Things keeping looking 'up' for the Upper Peninsula. After recently being the victim of a few geography mishaps on maps and even being labeled as part of Canada on a local television station, Yoopers can rejoice. Why? The word "Yooper" was featured as Miriam-Webster Dictionary's 'Word Of The Day' recently.

But have you ever heard the story of the struggle to actually get the word Yooper officially into the dictionary? It all stemmed from what else, but a simple board game about 20 years ago.

According to a 2014 report from UpperPeninsulaBiz, the effort began when a County Prosecutor in the U.P. named Steve Parks made it his mission, and that's an understatement, after trying to use the word in a game of Scrabble.

I was playing an old friend of mine in a game of Scrabble. I tried to use the word ‘Yooper’ and he called me out on it. We looked it up and he proved to me that it wasn’t in the dictionary. From then on, I started a quest to have it put in the dictionary. - Parks speaking to UpperPeninsulaBiz

So starting in 1999, Parks wrote several letters using very creative techniques including pretending to be a cranky old man named Clayton Parks. He even took it further by having the fake cranky Parks pass away and then pretended to be his son, continuing the effort in a more diplomatic fashion in honor of his father's memory. Once it became likely the word would make it into the dictionary, the real Parks came clean about his identity.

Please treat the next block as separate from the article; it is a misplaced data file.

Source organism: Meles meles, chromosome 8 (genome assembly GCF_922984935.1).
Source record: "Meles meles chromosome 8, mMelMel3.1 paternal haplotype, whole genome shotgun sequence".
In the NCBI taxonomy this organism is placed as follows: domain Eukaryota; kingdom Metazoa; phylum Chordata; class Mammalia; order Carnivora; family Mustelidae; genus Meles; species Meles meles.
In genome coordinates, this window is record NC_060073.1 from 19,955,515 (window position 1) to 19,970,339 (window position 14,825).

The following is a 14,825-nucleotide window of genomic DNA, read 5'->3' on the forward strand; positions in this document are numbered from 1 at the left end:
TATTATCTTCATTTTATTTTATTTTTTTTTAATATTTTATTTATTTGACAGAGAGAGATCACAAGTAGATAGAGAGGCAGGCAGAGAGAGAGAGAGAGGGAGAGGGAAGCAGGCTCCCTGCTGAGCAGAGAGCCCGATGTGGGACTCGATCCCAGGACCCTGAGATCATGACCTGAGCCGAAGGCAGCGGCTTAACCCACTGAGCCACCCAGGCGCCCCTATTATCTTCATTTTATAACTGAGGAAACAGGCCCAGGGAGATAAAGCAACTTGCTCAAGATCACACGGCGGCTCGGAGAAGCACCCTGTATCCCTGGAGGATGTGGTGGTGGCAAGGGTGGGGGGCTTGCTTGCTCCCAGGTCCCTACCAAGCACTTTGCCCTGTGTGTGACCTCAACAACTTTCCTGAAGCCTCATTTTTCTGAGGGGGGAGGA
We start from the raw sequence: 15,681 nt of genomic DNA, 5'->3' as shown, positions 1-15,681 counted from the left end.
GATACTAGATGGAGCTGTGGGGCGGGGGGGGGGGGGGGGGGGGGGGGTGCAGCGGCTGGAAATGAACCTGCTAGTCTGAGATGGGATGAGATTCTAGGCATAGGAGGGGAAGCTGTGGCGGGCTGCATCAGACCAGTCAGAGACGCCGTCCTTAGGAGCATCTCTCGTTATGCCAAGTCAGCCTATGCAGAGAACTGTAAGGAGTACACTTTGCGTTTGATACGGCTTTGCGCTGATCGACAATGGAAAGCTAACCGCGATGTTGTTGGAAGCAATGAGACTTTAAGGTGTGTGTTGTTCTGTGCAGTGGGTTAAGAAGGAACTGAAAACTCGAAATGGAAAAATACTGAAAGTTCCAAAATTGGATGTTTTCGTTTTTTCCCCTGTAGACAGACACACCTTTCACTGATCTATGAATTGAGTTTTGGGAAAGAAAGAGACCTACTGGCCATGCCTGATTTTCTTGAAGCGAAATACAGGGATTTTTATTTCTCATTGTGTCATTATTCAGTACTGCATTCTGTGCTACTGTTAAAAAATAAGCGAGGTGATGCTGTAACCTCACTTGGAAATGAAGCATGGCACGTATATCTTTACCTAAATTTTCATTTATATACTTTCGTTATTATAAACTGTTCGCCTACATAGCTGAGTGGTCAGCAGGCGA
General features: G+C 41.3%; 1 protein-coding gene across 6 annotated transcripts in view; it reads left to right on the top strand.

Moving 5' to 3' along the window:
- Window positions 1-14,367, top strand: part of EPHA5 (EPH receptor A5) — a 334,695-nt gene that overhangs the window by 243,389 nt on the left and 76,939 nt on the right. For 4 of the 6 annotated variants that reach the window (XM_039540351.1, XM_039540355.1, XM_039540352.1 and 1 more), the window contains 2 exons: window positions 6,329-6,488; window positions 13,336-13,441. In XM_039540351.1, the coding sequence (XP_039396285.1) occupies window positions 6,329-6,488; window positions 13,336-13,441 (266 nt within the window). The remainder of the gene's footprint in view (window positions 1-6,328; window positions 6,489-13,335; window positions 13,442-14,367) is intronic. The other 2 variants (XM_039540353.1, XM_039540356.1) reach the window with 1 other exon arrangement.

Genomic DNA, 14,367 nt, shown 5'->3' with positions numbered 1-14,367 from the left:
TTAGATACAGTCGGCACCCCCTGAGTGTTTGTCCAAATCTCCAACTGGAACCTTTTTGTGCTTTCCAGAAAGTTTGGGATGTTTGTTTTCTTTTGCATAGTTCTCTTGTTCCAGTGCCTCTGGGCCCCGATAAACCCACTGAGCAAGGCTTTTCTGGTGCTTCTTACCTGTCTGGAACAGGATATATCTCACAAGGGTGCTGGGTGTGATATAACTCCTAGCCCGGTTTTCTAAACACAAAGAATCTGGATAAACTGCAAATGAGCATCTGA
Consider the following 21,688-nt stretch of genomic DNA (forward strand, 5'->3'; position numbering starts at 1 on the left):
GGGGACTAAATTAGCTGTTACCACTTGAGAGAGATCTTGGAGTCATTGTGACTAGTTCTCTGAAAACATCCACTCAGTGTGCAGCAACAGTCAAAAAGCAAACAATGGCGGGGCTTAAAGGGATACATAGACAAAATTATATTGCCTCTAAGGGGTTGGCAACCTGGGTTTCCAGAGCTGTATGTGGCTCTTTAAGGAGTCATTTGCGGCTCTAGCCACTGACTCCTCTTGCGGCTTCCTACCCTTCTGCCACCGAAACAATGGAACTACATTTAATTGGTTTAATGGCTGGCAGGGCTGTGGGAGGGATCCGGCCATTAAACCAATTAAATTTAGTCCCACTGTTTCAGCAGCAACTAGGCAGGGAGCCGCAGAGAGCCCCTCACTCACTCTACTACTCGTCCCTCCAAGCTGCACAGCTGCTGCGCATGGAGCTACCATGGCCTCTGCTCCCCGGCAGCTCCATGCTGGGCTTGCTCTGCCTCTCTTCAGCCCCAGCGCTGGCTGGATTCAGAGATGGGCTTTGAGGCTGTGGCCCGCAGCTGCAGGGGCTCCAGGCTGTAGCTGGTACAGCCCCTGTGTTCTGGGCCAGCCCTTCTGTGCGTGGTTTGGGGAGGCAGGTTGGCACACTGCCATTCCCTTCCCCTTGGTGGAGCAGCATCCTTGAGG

The official definition for Yooper is “a native or resident of the Upper Peninsula of Michigan – used as a nickname.”, according to the article.

Here is the official acceptance letter in 2014 for Yooper in the dictionary via UpperPeninsulaBiz:

It is with no small amount of relief and happiness that I write the following words: I have been informed by our Director of Defining that Yooper will be entered in the 2014 copyright printing of Merriam-Webster’s Collegiate Dictionary, Eleventh Edition. There it will be defined as “a native or resident of the Upper Peninsula of Michigan – used as a nickname.” I am also told that Yooper is slated for entry in Merriam-Webster Unabridged, at, as well.


I like to think that Yooper would have made it into the Merriam-Webster’s dictionaries without your dogged determination, but in truth it might have languished undefined in our files for some time. Thank you for your persistence. Our dictionaries are better for it.


With best regards,
Emily Brewster

In case you're wondering, "Yooper" played in Scrabble would be worth a minimum of 11 points.




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